Separate names with a comma.
Discussion in 'Web Design and Development' started by whyrichard, Jun 17, 2007.
new at all this,
how do i get my own url?
I assume you are asking about having your web site?
1) register domain, seems that whyrichard.com is still available (I use GoDaddy and their 99c for .INFO special but a lot of choices there)
2) get hosting or use free one that comes with the domain
3) create parking page or actual content and upload to your site (or create your content on .mac and than just forward domain to that page)
That's about it. Once all 3 steps done (it could take as little as 1 hr for all) anybody typing your URL in the web browser will see your page
alright... register domain... using register.com?
thanks for guidance...
Well, register.com pricing seems excessive ($35 for .COM).
Many good and lower priced options out there. I don't recall paying for a domain registration more than $10 in the last couple of years.
You can get a domain with less than $5. Check out godaddy.com
how is the email setup at godaddy? you can get email address right. such as benlee@(domainname).com?
Yes, with each domain registration you get 1 free email box (25GB) and 100 forwarders.
how do you check your mail? could you use mail app? what are 100 forwarders?thanks
I like to use Yahoo! Small Business hosting for my website. $12.95 for a .com address, their email service built in. Makes it easy.
You can use web mail or configure client application like Apple Mail, Thuderbird, Outlook to download messages (same as you do with your ISP mail box).
Forwarder is not an actual mail box (does not provide storage) but does forwarding to other address. For example contact@<somedomainname>.com can forward to email@example.com (or yahoo or hotmail).
You can configure your real domain mail box or any forwarder to be "catch-all" so anything sent to your domain email will go there.
I believe there is a control panel for your stuffs. For example: www.benlee.com/cpanel/
Or maybe mail.benlee.com? I'm not too sure about that one. Forwarders are like let's say you want to use firstname.lastname@example.org. You have other email addresses such as email@example.com and firstname.lastname@example.org. You can forward those email addresses to email@example.com, so when someone emails you at hotmail or gmail, the email will come straight into your @benlee.com.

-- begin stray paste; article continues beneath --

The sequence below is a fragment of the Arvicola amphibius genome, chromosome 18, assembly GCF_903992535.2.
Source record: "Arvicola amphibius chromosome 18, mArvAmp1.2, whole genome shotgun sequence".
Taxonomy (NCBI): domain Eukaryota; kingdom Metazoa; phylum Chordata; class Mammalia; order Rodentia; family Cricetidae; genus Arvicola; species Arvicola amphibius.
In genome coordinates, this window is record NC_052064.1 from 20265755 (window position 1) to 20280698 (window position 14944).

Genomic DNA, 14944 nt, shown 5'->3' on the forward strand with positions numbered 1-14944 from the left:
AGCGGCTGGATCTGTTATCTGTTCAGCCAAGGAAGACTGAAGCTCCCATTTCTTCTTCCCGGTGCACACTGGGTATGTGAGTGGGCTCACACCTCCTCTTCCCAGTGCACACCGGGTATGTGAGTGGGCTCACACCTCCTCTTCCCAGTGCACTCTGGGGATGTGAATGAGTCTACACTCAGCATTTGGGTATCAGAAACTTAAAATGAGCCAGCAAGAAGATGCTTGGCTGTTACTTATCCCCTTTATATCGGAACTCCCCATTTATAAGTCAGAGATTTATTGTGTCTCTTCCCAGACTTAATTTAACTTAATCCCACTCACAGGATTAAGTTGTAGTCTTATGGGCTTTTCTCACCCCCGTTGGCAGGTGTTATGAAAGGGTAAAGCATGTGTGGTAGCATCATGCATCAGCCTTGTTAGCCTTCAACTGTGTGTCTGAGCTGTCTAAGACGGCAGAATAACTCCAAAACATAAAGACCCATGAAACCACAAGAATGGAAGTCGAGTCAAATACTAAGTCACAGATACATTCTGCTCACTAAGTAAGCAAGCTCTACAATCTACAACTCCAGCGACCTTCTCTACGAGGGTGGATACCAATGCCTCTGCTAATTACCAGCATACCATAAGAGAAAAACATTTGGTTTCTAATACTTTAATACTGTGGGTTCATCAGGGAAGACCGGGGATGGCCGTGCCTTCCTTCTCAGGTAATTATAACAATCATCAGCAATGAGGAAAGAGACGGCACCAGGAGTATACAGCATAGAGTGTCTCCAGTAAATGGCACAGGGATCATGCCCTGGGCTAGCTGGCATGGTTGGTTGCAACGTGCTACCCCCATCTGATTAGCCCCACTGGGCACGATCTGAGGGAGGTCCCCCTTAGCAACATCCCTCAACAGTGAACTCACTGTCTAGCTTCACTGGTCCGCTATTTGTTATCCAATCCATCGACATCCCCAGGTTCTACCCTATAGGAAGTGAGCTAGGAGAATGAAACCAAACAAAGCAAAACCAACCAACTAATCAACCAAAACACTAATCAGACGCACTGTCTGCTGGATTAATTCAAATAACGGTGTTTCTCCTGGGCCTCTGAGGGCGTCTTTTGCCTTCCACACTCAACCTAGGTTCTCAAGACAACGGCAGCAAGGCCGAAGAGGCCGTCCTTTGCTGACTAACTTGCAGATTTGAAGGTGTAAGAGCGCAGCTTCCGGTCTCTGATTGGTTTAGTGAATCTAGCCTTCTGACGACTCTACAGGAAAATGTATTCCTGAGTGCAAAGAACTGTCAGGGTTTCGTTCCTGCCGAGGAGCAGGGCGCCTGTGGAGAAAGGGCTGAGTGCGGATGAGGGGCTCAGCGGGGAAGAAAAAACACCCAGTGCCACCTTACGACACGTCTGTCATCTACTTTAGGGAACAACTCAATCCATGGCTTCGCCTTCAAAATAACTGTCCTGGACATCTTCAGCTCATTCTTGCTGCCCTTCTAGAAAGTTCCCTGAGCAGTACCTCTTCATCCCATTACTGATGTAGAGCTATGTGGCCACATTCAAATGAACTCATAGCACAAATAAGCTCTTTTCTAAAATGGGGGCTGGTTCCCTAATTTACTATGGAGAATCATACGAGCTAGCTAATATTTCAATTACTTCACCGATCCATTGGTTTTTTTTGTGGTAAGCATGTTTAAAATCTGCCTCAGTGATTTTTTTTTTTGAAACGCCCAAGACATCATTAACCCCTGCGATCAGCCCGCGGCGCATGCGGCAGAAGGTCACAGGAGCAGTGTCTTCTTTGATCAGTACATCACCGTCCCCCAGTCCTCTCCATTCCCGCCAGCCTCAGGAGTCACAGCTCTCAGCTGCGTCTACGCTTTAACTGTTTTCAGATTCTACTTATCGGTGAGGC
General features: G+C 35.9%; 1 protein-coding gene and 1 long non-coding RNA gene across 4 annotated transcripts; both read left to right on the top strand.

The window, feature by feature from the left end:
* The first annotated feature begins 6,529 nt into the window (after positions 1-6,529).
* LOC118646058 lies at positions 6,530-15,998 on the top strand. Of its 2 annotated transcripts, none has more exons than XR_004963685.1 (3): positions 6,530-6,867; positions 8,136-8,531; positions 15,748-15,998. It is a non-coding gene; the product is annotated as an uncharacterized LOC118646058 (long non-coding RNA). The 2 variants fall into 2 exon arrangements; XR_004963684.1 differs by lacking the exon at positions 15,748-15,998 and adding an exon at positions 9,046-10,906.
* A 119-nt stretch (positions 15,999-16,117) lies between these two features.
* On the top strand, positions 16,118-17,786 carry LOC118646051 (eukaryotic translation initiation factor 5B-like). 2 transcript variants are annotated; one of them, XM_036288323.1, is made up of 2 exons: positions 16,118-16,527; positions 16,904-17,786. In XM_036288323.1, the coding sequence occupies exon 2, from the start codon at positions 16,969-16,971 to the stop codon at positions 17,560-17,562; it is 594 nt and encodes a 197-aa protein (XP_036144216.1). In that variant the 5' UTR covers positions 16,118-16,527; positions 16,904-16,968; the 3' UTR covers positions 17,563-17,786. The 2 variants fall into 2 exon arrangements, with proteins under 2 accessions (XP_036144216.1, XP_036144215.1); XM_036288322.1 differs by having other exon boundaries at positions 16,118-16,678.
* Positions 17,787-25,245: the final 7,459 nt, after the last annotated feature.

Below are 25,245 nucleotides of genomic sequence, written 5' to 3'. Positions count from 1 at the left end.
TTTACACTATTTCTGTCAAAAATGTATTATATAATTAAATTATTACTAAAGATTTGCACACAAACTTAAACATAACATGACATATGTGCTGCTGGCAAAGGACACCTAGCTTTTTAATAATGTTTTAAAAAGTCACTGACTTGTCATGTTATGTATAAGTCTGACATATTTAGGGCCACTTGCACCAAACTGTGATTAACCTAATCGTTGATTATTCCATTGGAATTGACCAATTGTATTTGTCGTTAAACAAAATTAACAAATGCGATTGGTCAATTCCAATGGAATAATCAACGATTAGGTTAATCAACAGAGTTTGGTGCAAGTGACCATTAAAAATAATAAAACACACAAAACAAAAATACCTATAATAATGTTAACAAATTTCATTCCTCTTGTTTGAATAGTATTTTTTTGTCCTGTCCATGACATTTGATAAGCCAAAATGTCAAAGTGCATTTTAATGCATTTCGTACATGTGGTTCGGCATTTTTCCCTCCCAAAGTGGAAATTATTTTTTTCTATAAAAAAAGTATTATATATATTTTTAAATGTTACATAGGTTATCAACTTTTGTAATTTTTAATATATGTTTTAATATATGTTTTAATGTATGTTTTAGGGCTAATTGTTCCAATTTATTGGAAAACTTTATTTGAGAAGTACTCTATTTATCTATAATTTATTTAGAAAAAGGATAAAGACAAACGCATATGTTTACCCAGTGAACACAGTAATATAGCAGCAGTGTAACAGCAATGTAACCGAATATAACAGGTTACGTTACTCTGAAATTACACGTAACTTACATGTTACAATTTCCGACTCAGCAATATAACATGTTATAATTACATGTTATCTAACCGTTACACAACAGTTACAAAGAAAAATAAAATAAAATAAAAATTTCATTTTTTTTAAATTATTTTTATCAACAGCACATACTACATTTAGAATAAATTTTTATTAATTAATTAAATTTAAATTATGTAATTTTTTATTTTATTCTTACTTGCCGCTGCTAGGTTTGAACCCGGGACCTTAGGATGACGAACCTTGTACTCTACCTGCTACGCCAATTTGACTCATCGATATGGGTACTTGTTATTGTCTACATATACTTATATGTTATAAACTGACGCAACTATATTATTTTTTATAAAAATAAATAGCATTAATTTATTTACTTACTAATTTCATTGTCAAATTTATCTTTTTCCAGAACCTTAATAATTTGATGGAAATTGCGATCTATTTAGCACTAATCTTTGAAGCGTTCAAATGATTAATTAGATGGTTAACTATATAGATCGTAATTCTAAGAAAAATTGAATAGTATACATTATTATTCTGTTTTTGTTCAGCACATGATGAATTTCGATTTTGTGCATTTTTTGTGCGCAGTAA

I hope this explains it. Maybe someone can explain it better.
Take a look at 1 & 1 (www.1and1.com). I've been with them for about four years, they just keep adding stuff every time I turn around. I'll never be able to use it up. Very fully featured, tons of free tools.
Bottom line, shop around. Your needs will dictate the provider that meets them the best.
Yes, if you just need email and couple of static pages it is fine.
However, if you ever decide to put any service scripting or database, you would need to upgrade to something more expensive.
You purchase a domain name from a company (I used registerfly, and now I prefer namecheap). When you purchase you can choose for however many years you want to register, from 1 to 10 years. You probably only want to start out with only one year to start.
When you register the most important part about actually running a website is customizing the DNS to point to your website. Many registrars offer services such as email or forwards (ex forwarding firstname.lastname@example.org to email@example.com).
You should start off with a simple hosting account from a provider like 1&1, or GoDaddy (incidently both of these providers have very bad reviews, just some major names that came to my mind), you can host http://webhostingtalk.com to find a good hosting provider.
When you purchase hosting usually you'll have a choice of a reseller or shared package, a reseller allows you to become a webhost, a regular hosting package is probably all you need. Most providers come with a control panel, the most popular is cPanel, then Plesk, and then DirectAdmin. A control panel allows you to setup emails, ftps (easiest way to upload files to your website), etc. You can setup an email client (like thunderbird) to interface with your new emails, upload files via FTP, etc.
If you'd like I could set up a tiny hosting account (on Plesk) for you to experiment on.
is a private account preferred? Who owns the domain. Me or the company that I register it through?
Use godaddy and get a domain.
You own the domain name, unless you forget to re register it when it runs out and someone snaffles it.